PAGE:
Co-development shares the cost, and ensures that the product is created with continual input as to requirements for, and applicability to, the intended clientele. The co-development partner benefits because it gets to greatly influence the product, and, typically, gets a window of first-use.

Two cautions are also in order. First, in order that the arrangement makes sense for the technology company, it should be ensured that the product functionality will have future applicability beyond the development partner. Secondly, the IP ownership arrangements must be clearly stated and adhered to. The partners must understand clearly when, and in what forms, the created product can be made available to other clients.

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Dr. Paul Helman, Chief Science Officer, KSS Retail

Paula's article describes well how a vendor and retailer can become engaged to mutually work on an improvement that will ultimately benefit both parties. It is this synergy that brings about many of the win/win's we have seen over the years. Both parties need each other for the mutual benefit of both down the road.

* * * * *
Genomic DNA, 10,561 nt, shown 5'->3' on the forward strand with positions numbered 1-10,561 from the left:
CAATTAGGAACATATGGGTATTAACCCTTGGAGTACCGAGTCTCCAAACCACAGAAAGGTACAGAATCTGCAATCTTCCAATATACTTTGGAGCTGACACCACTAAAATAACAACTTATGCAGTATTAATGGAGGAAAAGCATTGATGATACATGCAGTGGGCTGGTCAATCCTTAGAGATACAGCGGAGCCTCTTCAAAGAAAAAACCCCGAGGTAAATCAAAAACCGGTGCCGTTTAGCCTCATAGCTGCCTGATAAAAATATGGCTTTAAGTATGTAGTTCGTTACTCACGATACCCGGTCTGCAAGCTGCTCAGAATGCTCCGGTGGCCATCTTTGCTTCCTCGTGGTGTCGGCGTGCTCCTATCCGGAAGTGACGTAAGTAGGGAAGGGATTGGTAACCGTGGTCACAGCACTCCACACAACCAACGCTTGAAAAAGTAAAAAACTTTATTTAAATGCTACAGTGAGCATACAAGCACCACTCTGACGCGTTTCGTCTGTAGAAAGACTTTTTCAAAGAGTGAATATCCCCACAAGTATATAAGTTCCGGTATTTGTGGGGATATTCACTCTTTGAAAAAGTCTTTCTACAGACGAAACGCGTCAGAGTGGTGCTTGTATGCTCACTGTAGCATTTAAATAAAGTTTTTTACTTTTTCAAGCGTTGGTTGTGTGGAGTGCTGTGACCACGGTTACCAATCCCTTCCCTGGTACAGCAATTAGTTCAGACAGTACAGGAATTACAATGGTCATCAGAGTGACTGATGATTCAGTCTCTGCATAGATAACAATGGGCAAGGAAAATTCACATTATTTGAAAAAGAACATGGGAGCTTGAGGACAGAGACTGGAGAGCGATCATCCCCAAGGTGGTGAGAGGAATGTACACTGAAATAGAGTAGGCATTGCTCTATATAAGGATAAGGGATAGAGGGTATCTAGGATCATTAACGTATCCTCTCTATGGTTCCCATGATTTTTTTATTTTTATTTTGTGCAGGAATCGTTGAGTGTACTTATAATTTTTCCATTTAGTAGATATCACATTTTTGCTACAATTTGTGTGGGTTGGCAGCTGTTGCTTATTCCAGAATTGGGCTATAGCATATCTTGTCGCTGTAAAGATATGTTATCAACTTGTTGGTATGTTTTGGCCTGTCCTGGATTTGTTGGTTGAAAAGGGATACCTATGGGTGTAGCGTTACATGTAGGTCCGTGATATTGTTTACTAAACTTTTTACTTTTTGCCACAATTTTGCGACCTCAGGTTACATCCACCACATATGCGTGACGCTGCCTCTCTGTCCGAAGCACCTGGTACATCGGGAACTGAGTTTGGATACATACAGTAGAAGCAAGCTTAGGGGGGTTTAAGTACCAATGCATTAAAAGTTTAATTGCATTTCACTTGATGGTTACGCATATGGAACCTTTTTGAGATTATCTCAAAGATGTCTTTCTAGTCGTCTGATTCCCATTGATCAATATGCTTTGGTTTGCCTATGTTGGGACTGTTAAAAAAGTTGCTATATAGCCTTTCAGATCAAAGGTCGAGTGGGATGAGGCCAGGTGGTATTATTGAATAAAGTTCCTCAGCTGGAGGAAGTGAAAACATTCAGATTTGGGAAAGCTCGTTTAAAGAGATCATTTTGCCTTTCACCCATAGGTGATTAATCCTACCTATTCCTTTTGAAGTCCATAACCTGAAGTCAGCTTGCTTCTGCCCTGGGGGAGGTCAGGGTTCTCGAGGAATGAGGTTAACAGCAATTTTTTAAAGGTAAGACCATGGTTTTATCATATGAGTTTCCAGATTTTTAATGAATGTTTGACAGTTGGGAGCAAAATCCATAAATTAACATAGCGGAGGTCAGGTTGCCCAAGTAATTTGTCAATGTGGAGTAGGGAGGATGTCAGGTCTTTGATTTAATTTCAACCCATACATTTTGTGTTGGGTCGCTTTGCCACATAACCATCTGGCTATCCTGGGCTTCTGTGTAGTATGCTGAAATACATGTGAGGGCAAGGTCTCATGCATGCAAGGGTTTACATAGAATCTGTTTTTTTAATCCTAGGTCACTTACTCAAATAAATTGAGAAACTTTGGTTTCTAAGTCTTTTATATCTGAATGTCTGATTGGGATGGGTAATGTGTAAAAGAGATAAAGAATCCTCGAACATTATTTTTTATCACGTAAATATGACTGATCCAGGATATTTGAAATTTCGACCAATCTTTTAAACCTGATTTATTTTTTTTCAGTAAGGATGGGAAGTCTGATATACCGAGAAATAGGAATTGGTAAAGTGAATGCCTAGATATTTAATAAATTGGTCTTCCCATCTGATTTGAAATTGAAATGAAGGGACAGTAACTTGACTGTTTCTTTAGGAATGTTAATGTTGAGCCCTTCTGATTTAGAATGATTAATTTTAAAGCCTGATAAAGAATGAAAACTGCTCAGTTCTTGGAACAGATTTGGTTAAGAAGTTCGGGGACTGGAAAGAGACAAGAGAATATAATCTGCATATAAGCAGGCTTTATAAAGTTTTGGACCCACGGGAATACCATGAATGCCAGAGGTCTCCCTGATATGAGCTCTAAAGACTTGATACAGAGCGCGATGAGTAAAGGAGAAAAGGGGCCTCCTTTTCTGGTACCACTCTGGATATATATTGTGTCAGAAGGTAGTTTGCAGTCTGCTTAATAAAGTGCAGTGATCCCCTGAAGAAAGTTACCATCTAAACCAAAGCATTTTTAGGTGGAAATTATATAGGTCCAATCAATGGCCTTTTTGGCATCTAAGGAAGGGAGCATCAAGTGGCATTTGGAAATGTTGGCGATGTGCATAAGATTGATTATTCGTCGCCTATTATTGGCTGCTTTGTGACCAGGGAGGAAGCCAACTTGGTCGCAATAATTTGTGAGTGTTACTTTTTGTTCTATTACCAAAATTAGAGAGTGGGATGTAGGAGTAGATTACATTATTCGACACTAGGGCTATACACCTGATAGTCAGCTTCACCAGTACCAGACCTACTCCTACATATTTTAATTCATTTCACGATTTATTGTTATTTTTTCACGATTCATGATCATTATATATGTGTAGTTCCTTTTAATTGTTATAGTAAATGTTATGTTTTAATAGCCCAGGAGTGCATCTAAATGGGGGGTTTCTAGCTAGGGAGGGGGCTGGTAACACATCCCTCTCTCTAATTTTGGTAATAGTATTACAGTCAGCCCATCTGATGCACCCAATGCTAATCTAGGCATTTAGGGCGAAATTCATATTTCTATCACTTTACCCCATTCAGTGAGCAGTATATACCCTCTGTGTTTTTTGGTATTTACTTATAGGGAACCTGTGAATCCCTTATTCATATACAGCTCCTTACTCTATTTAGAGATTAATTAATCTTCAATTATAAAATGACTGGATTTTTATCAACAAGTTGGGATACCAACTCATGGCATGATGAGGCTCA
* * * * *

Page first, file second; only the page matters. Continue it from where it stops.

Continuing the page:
I have seen this work successfully on the maintenance side of the business where a vendor partner will team up with the retailer to work on programs for improvement. The retailer gets as much savings over time as the vendor does when the program is available to show others.

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Ed Rosenbaum, CEO, The Customer Service Rainmaker, Rainmaker Solutions

I have been involved in "First-of-a-kind" projects that target untapped opportunity in the marketplace in the past. As with most innovative projects, there is always inherent risk involved. That shouldn't scare any of us away from engaging in these efforts. However, the more important the project to the company and/or industry, the more risk there will be. That's most often the challenge with making significant change.